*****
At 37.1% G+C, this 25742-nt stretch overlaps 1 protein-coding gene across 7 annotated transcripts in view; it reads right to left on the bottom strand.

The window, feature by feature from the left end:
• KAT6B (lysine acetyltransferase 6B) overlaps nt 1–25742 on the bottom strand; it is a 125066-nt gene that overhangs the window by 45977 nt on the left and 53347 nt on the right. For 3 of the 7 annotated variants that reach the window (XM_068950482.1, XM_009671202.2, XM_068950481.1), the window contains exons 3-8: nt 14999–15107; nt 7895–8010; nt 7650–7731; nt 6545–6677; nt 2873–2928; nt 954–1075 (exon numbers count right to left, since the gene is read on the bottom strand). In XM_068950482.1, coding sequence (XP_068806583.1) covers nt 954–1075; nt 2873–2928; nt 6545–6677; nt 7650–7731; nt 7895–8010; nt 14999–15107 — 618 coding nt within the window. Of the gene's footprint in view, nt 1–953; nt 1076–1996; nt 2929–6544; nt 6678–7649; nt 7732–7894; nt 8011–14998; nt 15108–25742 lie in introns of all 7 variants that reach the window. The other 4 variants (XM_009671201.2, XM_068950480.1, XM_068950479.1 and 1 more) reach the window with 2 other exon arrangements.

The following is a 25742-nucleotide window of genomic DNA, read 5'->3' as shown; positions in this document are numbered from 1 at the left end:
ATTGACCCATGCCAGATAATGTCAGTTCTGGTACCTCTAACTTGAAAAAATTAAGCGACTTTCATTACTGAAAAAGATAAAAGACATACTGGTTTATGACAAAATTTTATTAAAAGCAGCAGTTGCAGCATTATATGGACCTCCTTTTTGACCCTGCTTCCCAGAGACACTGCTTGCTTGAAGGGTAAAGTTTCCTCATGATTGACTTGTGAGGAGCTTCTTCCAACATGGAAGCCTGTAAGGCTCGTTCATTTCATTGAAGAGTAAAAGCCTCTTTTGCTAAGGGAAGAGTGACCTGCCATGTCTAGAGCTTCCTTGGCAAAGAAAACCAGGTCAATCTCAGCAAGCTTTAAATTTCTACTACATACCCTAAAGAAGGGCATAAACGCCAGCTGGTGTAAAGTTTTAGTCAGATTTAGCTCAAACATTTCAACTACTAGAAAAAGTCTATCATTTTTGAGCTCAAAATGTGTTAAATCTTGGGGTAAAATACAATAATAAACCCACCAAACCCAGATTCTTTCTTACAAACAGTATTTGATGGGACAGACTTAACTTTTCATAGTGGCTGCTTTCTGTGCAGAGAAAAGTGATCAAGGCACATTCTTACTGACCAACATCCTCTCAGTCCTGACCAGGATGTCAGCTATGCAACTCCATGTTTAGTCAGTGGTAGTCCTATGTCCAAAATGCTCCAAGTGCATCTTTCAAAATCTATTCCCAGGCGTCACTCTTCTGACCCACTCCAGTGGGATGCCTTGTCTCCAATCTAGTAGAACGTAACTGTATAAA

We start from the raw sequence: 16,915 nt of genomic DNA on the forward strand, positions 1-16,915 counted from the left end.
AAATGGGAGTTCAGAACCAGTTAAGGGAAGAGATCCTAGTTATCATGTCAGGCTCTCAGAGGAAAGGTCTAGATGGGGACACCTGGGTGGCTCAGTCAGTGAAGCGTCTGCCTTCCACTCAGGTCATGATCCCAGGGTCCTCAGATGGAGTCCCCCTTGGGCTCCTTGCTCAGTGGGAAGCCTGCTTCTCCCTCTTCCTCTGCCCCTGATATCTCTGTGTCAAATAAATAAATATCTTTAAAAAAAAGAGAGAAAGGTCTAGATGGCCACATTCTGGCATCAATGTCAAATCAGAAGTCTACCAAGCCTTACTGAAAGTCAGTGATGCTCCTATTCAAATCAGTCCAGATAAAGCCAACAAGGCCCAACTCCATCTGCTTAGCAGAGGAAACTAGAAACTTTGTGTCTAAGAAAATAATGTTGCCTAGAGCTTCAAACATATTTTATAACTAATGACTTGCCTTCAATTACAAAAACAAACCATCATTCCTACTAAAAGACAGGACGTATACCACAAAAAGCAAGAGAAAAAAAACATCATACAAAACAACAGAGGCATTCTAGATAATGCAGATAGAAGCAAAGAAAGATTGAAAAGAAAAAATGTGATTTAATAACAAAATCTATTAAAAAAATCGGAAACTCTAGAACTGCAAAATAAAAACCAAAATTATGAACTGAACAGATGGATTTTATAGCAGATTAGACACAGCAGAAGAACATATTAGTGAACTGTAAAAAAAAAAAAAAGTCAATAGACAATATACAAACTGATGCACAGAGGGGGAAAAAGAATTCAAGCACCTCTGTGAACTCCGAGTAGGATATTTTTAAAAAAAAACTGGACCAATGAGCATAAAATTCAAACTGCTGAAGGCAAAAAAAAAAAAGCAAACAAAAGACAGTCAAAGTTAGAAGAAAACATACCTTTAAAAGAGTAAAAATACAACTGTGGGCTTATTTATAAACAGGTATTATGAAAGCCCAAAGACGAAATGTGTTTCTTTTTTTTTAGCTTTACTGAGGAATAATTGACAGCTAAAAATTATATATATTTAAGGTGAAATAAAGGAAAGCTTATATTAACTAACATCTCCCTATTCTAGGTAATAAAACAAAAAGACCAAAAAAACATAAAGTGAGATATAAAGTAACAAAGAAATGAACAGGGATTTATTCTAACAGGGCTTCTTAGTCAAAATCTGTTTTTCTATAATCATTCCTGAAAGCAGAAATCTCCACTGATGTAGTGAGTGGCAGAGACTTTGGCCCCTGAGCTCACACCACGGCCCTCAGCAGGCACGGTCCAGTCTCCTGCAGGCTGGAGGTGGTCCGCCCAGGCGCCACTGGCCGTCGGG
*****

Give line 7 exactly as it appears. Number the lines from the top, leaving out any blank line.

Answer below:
AAATGGGAGTTCAGAACCAGTTAAGGGAAGAGATCCTAGTTATCATGTCAGGCTCTCAGAGGAAAGGTCTAGATGGGGACACCTGGGTGGCTCAGTCAGTGAAGCGTCTGCCTTCCACTCAGGTCATGATCCCAGGGTCCTCAGATGGAGTCCCCCTTGGGCTCCTTGCTCAGTGGGAAGCCTGCTTCTCCCTCTTCCTCTGCCCCTGATATCTCTGTGTCAAATAAATAAATATCTTTAAAAAAAAGAGAGAAAGGTCTAGATGGCCACATTCTGGCATCAATGTCAAATCAGAAGTCTACCAAGCCTTACTGAAAGTCAGTGATGCTCCTATTCAAATCAGTCCAGATAAAGCCAACAAGGCCCAACTCCATCTGCTTAGCAGAGGAAACTAGAAACTTTGTGTCTAAGAAAATAATGTTGCCTAGAGCTTCAAACATATTTTATAACTAATGACTTGCCTTCAATTACAAAAACAAACCATCATTCCTACTAAAAGACAGGACGTATACCACAAAAAGCAAGAGAAAAAAAACATCATACAAAACAACAGAGGCATTCTAGATAATGCAGATAGAAGCAAAGAAAGATTGAAAAGAAAAAATGTGATTTAATAACAAAATCTATTAAAAAAATCGGAAACTCTAGAACTGCAAAATAAAAACCAAAATTATGAACTGAACAGATGGATTTTATAGCAGATTAGACACAGCAGAAGAACATATTAGTGAACTGTAAAAAAAAAAAAAAGTCAATAGACAATATACAAACTGATGCACAGAGGGGGAAAAAGAATTCAAGCACCTCTGTGAACTCCGAGTAGGATATTTTTAAAAAAAAACTGGACCAATGAGCATAAAATTCAAACTGCTGAAGGCAAAAAAAAAAAAGCAAACAAAAGACAGTCAAAGTTAGAAGAAAACATACCTTTAAAAGAGTAAAAATACAACTGTGGGCTTATTTATAAACAGGTATTATGAAAGCCCAAAGACGAAATGTGTTTCTTTTTTTTTAGCTTTACTGAGGAATAATTGACAGCTAAAAATTATATATATTTAAGGTGAAATAAAGGAAAGCTTATATTAACTAACATCTCCCTATTCTAGGTAATAAAACAAAAAGACCAAAAAAACATAAAGTGAGATATAAAGTAACAAAGAAATGAACAGGGATTTATTCTAACAGGGCTTCTTAGTCAAAATCTGTTTTTCTATAATCATTCCTGAAAGCAGAAATCTCCACTGATGTAGTGAGTGGCAGAGACTTTGGCCCCTGAGCTCACACCACGGCCCTCAGCAGGCACGGTCCAGTCTCCTGCAGGCTGGAGGTGGTCCGCCCAGGCGCCACTGGCCGTCGGG